Minnesota Begins Universal Congenital CMV Screening: How Is It Going So Far?


Parent advocates Leah Henrikson and Steph Steidl are pictured here with their children, Vivian Henrikson Hank Steidl at the initiation ceremony for the new cCMV screening program. Both Vivian and Henry were born with cCMV. The “Vivian Act” is named after Vivian.

On February 6, 2023, Minnesota became the first state to screen all newborns for congenital cytomegalovirus (cCMV), the most common infectious cause of pediatric disability in the United States. Most children born with cCMV are asymptomatic and have normal developmental outcomes, but up to 15 percent will have sensorineural hearing loss (SNHL). The need to monitor for SNHL is the driving force behind universal screening. This breakthrough in newborn screening was made possible by the passage of the “Vivian Act” in 2021, legislation driven by parental advocacy coupled with advances in biotechnology that made newborn dried blood spots sufficiently sensitive for newborn screening.

Since the advent of this newborn screening test, substantial numbers of infants with cCMV have already been identified. What is recommended if you, as a primary care pediatrician, receive a report from the Minnesota Department of Health (MDH) Newborn Screening Program that an infant’s cCMV screen is positive?

  • At this time, it is recommended that the infant have a PCR test of urine to confirm the cCMV diagnosis.
  • Evaluation should focus on the question of whether the infant has any signs or symptoms of cCMV. The history and physical exam are of great value. Was there a history of intrauterine growth retardation/SGA? Did the newborn demonstrate low birth weight, petechiae, microcephaly, hepatosplenomegaly, or other rashes? Did the baby “refer” on the newborn hearing screen? Does the baby have any neurological findings on the newborn physical exam that are abnormal?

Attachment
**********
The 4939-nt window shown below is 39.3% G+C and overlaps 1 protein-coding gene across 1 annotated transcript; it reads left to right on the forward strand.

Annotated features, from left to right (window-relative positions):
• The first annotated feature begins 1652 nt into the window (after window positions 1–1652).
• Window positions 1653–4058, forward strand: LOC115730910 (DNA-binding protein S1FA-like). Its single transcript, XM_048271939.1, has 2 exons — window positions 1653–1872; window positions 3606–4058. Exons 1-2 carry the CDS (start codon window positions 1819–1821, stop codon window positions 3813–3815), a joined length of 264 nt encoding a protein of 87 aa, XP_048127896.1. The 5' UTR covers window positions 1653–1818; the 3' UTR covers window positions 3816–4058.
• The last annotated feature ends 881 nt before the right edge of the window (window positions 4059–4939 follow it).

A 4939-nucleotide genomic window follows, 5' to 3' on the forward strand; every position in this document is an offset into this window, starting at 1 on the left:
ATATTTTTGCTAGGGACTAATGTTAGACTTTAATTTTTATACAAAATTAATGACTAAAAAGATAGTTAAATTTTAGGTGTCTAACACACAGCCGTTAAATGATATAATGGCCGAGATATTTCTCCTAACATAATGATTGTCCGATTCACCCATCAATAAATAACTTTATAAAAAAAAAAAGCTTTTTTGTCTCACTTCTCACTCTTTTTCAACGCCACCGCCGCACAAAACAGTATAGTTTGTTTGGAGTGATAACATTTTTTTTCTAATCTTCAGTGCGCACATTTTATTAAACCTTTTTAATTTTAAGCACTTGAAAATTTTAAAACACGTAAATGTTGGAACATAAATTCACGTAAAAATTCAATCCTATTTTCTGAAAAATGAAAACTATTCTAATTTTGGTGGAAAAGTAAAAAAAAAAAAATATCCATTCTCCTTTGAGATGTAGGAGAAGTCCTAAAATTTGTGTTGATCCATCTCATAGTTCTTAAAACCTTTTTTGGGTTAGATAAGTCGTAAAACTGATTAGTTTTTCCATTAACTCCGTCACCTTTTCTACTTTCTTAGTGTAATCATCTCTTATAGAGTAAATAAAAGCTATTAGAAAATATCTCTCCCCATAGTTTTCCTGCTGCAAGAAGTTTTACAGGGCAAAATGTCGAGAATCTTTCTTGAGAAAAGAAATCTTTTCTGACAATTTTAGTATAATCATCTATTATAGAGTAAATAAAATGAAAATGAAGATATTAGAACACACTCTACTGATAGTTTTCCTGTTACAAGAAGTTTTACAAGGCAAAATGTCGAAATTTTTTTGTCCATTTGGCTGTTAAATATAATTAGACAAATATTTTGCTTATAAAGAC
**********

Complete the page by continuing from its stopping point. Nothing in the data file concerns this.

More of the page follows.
• Additional studies to help define whether the infant has CMV disease (versus asymptomatic infection) are recommended, including a complete blood count (including differential leukocyte count and platelet count), hepatic function tests, a cranial ultrasound examination, and ophthalmologic evaluation. If there is any uncertainty about cranial ultrasound findings, it can be very useful to have the imaging study reviewed by a pediatric radiologist. In some cases, MRI imaging might be warranted. A diagnostic algorithm for confirmed cCMV cases can be found on the MDH Newborn Screening Program’s website at: https://www.health.state.mn.us/people/newbornscreening/program/cmv/followup.html
  • A detailed audiologic assessment (preferably an auditory brainstem response, or ABR) is warranted in all cCMV cases: pediatricians should not just rely a routine newborn hearing screen at the time of newborn nursery discharge. This is important both to establish a baseline and establish a relationship with an audiologist for future follow-up. Ongoing care with an audiologist with specific pediatric training is preferred, when possible. As many as 75 percent of infants with eventual SNHL due to cCMV pass their newborn hearing screen and have normal hearing at birth.
  • Not all infants with cCMV need to be referred to a pediatric infectious diseases (ID) specialist. As ID clinicians, we note that most evaluations are being appropriately handled by primary care pediatricians and family practitioners. We are available, however, for consultation with primary care physicians if there is uncertainty on interpretation of laboratory, imaging, or clinical findings, or to review and discuss any cases identified by the newborn screen.
  • Consultation with a pediatric ID specialist can be particularly useful in making decisions about antiviral therapy. Antiviral therapy is of no proven benefit for infants with cCMV who are asymptomatic at birth. However, if an infant has signs or symptoms of cCMV disease, including abnormal ultrasonographic or laboratory studies, or an abnormal audiological evaluation, then discussion with an ID physician is recommended in considering the value of treatment.
  • All infants with cCMV should have regular follow-up audiologic assessments. Guidelines for audiological monitoring recommendations can be downloaded at the MDH web page at: https://www.health.state.mn.us/diseases/cytomegalovirus/professionals.html

Pediatric ID providers at the Mayo Clinic, the University of Minnesota Medical School, Hennepin Health, and Children’s Minnesota are available to assist Minnesota pediatricians with questions and, as needed, referrals for cCMV. ID providers available for consultation are listed at: https://www.health.state.mn.us/people/newbornscreening/providers/bloodspotresources.html. Excellent educational resources on cCMV for primary care physicians are available at https://www.health.state.mn.us/people/newbornscreening/program/cmv/resources.html. Physicians can also utilize resources for parents, families and caregivers that are available for download at the MDH website at https://www.health.state.mn.us/diseases/cytomegalovirus/parentpkt.pdf

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